"I...I may go outside again for a bit. Just let Iris sleep," I tell them quietly. Waking Iris is never a good idea; she tends to throw tantrums if woken up. That and her enthusiasm for everything also means a lot of probing questions that I do not have the capacity to answer right now. I do not want to have to explain to her just yet why she and Glen appear in the paper from time to time. I just want quiet and calm. Which is why I wrap Glen up and take him with me. Once in the woods, I do not just talk to him. I ask him things.

"What should I do, Glen? You seem like a sensible baby, how would you react?" I laugh a little to him as I sit in the trees with him. I let the mockingjays titter whatever they please. Glen stares and blinks.

"I'll take that as an 'I don't know.' I'm sorry to ask you big questions like that. You're a baby. You're both babies. You shouldn't have to process information like this. Ever. And I'm sorry that you'll have to some day."

Glen listens quietly. Something tells me that this trait, this penchant for being a quiet, placid listener, will carry through out of babyhood.

"I'm sorry, but your mama and daddy have a lot of baggage that you'll learn about someday, my little chickadee," I smile a little at the nickname I've just come up with, stroking his feathery hair. He squeaks a little.

"And I don't know when your sister is going to start asking questions I don't ever want to answer. You'll ask them someday, too. I don't think I know how to answer them, Glen. I really don't."

He continues to blink, hand clenched around my hair. An aching lump forms in my throat.

"Your sister is so happy. She's an innocent sort of person. How am I supposed to tell her about the Hunger Games?" I choke. A few tears bead in Glen's yellow-blond hair as I start to cry. It's the first time I've said that phrase to either of my children. And instead of them being to Iris, who is five and might have some hope of understanding, it's to week-old Glen whose eyes seem older than mine. I shake my head at the absurdity of it. But it doesn't seem as absurd as Glen presses his cheek to my breastbone and cuddles up to me. I know in my head that he doesn't understand a word of what I've told him and that I'll have to tell it to him again when he's old enough to understand it, just like Iris. But I also think, on some level, that he understands something of what's happening. At the very least, he seems to know that his mama is upset. And instead of crying with me like Iris would've done, Glen just presses his cheek to me as hard as he can and clutches my braid. I rock back and forth a little bit, clutching my baby to me, my lips pressed to his hair, as I cry. My tears soak spots of his blonde head. He is the most comforting presence I could hope for. And for once, I feel better when the tears have slowed. Glen wriggles a little when I kiss his head one last time and raise my head up, looking with swollen, red eyes on the trees in front of me. He squeaks, questioning.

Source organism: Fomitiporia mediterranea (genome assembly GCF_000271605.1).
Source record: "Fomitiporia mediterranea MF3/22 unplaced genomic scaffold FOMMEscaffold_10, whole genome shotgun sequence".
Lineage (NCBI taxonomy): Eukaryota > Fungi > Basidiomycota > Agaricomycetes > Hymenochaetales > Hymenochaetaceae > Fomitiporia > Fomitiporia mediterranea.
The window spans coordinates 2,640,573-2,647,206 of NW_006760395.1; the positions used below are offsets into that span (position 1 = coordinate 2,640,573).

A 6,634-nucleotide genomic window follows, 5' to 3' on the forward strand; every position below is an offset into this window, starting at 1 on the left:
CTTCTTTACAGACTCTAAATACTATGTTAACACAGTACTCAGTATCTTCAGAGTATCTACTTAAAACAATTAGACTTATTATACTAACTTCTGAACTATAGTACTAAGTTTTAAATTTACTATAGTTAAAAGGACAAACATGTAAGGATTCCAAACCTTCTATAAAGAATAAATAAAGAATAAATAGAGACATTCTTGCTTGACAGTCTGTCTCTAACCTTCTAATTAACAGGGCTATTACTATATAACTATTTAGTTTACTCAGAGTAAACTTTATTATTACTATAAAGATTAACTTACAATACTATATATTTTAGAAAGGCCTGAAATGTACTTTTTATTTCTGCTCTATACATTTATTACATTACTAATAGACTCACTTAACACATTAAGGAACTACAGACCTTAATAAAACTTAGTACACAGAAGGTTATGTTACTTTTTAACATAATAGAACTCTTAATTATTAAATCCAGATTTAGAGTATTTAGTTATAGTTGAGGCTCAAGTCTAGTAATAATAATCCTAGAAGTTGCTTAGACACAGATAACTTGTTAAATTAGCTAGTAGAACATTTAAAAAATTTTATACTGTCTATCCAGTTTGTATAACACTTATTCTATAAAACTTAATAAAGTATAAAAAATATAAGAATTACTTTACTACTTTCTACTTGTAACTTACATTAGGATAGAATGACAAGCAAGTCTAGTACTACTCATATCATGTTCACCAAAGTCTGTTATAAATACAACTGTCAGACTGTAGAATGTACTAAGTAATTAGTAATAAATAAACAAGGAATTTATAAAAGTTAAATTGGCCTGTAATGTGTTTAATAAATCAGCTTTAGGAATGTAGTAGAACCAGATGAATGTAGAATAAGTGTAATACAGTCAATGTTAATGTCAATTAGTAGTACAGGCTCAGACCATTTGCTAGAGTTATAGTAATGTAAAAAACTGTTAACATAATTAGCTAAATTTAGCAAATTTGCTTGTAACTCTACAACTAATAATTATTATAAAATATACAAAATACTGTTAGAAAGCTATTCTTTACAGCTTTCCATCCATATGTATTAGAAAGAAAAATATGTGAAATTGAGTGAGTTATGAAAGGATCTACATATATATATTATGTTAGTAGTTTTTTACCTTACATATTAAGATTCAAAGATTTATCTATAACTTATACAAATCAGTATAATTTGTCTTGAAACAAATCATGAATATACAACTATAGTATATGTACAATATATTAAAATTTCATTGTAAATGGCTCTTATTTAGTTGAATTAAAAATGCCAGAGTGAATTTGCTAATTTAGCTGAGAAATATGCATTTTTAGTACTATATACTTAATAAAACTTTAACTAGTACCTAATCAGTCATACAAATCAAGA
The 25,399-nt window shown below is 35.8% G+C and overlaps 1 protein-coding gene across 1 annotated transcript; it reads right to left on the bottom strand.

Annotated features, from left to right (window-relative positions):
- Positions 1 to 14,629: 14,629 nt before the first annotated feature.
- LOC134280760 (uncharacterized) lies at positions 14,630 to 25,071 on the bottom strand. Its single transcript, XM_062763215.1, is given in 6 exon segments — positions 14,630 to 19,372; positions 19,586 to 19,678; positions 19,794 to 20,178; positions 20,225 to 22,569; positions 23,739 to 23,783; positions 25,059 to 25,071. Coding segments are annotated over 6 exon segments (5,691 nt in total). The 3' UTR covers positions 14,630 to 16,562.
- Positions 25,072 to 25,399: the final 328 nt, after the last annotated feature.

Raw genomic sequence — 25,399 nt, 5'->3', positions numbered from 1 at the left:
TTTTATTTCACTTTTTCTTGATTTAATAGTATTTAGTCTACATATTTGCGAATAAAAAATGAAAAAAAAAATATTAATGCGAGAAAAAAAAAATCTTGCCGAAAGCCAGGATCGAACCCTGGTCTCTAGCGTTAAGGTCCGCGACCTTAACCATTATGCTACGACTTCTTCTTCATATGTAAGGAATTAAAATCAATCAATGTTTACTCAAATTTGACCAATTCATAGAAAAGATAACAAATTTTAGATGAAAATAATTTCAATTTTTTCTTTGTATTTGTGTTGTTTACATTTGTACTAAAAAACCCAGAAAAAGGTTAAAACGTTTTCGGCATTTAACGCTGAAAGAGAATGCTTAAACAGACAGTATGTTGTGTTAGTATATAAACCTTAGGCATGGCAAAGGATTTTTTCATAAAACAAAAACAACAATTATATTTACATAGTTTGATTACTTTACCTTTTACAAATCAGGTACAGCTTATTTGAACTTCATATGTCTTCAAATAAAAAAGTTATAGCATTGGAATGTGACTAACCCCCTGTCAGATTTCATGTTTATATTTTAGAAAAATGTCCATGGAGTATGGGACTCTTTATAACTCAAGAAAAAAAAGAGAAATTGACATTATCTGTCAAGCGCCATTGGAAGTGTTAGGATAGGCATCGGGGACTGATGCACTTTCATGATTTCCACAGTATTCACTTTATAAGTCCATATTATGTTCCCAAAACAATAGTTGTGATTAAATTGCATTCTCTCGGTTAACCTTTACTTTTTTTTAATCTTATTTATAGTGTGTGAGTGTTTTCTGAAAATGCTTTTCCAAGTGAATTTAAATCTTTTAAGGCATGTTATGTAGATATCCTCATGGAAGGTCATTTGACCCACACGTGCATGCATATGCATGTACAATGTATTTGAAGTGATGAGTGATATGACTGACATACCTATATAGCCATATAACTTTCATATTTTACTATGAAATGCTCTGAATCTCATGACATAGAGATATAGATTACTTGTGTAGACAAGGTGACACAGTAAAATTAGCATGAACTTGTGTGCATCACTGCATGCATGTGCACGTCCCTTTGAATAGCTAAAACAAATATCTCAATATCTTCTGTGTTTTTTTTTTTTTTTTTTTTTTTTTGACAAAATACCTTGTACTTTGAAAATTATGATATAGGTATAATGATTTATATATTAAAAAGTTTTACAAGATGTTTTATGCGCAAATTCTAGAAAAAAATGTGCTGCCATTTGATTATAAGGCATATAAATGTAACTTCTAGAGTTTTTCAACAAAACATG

"It's okay now, chickadee, Mama's alright. Thanks to you."

I slowly climb down from the tree I'm lodged in. Glen falls asleep on the walk back to the Victor's Village. Everyone regards my puffy, pink face apprehensively as I come back in. Iris is still asleep.

"Katniss?" Peeta asks.

"I'm okay. I just...needed a minute. I'm fine."

Peeta searches my face and smiles a small bit when he realizes it's true.

"He's a good little listener," I chuckle thickly as I look down at him. "Like his daddy," I look across at Peeta. And I think for the first time in a long time, as Peeta kisses my cheek and Glen sleeps quietly at my chest, that whatever happens, that it'll be alright. It won't be easy, but in the end, it'll all be just fine.

Hope you all enjoyed Chapter 21! As always, do stop by and leave a review and tell me what you thought. Until next time!